Fortune

APPLE FINDS ITS CORE

IN AN EXCLUSIVE Q&A, CEO TIM COOK TALKS ABOUT HOW THE TECH GIANT IS EMBRACING ITS CORPORATE MISSION BY INVESTING IN EVERYTHING FROM RENEWABLE ENERGY TO EDUCATION TO, YES, WORLD-CHANGING PRODUCTS.
Tim Cook, photographed at Apple’s headquarters in Cupertino on Aug. 30, 2017.

“WE’RE HERE TO PUT a dent in the universe,” Steve Jobs once famously said. “Otherwise why else even be here?” If ever a company was self-consciously focused on making an impact—changing the world, in the argot of Fortune’s annual list—it’s Apple.

And yet, for Jobs the dent that he intended for Apple to make in the universe revolved almost totally around creating new products that would change people’s lives. Those products would be gorgeous and useful and fun and surprising, but rarely “good” in and of themselves. Despite a hippie-dippie veneer and earnest marketing, Apple under Jobs was a ruthlessly efficient moneymaker that largely left social programs to others.

Apple CEO Tim Cook, 56, who joined the company in the middle of his career and has assumed the zealousness of a convert, is no less commercially minded than Jobs. And when asked to explain how Apple changes the world he answers immediately with two words one can imagine Jobs saying too: “our products.”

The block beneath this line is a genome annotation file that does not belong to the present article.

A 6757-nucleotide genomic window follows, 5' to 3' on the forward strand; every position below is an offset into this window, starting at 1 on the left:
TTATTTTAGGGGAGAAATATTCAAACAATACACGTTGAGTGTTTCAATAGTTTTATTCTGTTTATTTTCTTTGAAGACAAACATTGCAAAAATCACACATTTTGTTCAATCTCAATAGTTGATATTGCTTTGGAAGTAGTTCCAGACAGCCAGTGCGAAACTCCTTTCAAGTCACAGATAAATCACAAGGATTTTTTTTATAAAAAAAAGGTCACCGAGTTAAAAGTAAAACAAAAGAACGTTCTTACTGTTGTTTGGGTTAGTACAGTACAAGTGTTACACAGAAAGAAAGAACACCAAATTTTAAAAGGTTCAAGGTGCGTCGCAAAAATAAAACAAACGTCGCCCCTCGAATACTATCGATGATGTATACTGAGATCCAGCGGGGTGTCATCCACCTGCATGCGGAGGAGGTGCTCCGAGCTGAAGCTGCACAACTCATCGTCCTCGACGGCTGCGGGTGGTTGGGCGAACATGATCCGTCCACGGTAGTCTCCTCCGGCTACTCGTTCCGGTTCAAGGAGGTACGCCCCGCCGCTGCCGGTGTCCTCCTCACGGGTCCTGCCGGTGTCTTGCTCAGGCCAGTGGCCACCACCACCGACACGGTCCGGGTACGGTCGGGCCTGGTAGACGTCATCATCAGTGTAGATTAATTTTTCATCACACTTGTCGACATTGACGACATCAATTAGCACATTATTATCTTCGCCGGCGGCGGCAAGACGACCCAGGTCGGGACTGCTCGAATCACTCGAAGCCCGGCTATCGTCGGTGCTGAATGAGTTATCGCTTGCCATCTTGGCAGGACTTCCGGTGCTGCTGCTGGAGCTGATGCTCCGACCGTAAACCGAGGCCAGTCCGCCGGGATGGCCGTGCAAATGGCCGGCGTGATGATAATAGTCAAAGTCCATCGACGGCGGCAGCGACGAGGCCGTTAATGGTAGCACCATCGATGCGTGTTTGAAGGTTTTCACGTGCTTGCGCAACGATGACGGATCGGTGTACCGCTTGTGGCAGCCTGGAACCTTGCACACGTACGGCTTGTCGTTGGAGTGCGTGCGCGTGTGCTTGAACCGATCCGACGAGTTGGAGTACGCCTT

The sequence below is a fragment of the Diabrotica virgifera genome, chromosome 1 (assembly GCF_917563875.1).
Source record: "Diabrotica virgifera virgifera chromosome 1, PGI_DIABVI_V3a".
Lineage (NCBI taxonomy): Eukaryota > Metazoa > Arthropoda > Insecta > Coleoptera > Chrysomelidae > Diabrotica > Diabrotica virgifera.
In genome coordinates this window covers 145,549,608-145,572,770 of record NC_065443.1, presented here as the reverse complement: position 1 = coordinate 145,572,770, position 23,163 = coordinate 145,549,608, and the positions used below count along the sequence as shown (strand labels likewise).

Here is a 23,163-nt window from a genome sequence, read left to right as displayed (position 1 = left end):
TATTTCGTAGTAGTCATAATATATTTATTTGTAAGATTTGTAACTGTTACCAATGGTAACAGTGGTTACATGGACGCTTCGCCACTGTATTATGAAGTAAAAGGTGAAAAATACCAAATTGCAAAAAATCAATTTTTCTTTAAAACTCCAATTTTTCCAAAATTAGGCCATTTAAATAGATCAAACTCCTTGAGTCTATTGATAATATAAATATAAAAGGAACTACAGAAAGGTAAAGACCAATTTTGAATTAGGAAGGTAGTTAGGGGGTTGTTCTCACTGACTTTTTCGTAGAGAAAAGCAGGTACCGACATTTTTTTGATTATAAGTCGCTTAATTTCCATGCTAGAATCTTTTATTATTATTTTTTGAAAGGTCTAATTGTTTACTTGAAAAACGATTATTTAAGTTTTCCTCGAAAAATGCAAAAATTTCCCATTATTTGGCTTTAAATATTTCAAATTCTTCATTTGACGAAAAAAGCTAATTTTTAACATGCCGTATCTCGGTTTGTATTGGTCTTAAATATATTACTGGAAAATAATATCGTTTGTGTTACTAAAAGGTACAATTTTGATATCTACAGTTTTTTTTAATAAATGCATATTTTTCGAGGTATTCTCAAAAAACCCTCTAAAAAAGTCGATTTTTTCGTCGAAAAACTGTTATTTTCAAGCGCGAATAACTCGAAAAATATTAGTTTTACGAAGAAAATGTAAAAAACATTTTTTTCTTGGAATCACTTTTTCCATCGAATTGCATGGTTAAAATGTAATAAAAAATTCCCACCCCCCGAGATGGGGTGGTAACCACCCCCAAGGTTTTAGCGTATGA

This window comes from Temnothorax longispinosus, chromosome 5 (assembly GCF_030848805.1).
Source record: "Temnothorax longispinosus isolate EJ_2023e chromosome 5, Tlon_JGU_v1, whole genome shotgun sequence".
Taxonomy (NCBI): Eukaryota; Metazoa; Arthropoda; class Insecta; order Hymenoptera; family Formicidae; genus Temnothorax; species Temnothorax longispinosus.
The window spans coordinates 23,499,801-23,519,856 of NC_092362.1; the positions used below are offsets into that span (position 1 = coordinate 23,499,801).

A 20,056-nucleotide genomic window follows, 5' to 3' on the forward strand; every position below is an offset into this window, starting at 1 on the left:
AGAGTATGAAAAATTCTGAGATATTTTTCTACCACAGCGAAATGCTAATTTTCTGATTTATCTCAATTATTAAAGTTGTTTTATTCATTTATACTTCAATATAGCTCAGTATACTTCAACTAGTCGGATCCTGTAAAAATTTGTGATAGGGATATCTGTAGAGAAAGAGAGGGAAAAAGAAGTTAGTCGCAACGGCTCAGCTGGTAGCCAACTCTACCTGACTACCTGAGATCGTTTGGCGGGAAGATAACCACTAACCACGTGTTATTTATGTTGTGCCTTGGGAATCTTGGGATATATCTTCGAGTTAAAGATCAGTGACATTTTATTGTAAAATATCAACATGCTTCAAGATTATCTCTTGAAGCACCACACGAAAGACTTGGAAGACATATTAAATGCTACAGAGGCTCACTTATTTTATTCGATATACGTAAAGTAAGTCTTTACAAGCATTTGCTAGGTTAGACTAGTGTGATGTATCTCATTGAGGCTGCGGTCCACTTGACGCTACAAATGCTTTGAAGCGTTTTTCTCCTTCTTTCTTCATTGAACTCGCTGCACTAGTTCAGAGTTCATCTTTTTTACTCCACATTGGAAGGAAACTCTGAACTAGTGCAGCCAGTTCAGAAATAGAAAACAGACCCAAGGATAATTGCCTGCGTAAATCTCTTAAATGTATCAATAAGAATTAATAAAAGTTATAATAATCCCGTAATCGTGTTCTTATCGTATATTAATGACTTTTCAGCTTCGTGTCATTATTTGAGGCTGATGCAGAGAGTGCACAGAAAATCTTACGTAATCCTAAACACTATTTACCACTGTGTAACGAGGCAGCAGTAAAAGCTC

But Apple under Cook is a company transformed in terms of how it projects onto the world its social awareness and its place in the corporate community. Fortune executive editor Adam Lashinsky, who first profiled Cook in a 2008 magazine cover story titled “The Genius Behind Steve,” sat down with the CEO in late March to discuss Apple’s view of itself as a force for good.

Some of what Cook said is surprising, including why he personally rejected the idea of establishing a corporate foundation. Or that some of Apple’s health care initiatives—which sprang from apps designed for the Apple Watch—have no discernible model for making money and may never.

Cook also paints a picture of Apple’s philanthropic and otherwise commercially beneficent activities as of a piece with the company’s ethos on product development: It tries to do relatively few things so as to better focus on them. Apple’s biggest priorities include renewable energy (it runs its own facilities overwhelmingly on them), education (it is focused on teaching coding from kindergarten through community college), and health care (including the $130 million it has

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